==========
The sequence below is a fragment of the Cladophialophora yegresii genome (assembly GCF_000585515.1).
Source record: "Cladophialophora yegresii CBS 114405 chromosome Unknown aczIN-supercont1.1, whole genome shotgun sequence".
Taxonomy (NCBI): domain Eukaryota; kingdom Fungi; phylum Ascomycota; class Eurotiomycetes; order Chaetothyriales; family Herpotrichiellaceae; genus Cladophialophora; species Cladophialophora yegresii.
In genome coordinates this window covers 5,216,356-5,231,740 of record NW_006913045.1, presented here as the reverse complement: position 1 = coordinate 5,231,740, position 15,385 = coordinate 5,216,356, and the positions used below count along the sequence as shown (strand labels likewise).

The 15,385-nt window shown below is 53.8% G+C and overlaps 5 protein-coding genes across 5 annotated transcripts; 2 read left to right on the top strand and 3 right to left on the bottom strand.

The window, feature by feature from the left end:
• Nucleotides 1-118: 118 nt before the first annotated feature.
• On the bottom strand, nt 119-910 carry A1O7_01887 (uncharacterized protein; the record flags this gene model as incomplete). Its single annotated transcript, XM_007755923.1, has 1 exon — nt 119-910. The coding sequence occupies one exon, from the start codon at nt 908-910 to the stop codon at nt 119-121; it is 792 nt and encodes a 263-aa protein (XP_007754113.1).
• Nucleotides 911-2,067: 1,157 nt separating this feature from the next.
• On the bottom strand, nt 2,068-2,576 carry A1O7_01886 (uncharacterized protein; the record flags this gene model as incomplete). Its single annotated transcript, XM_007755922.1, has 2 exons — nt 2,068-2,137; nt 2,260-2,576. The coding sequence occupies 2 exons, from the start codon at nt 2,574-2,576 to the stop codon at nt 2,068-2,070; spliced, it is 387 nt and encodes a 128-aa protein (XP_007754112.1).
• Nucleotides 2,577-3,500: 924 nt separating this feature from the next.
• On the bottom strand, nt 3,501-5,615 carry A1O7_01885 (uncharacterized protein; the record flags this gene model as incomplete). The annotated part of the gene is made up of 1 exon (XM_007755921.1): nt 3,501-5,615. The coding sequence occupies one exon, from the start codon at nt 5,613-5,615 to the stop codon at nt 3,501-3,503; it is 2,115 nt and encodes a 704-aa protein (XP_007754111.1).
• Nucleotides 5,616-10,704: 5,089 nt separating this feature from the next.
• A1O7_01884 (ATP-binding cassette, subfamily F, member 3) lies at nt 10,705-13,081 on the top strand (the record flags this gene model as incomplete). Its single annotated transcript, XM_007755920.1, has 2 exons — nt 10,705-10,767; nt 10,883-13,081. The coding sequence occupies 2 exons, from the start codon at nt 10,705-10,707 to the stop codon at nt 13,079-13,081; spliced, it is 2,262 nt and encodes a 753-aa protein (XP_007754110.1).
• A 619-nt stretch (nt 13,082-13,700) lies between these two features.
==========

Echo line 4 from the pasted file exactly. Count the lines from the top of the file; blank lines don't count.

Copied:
In genome coordinates this window covers 5,216,356-5,231,740 of record NW_006913045.1, presented here as the reverse complement: position 1 = coordinate 5,231,740, position 15,385 = coordinate 5,216,356, and the positions used below count along the sequence as shown (strand labels likewise).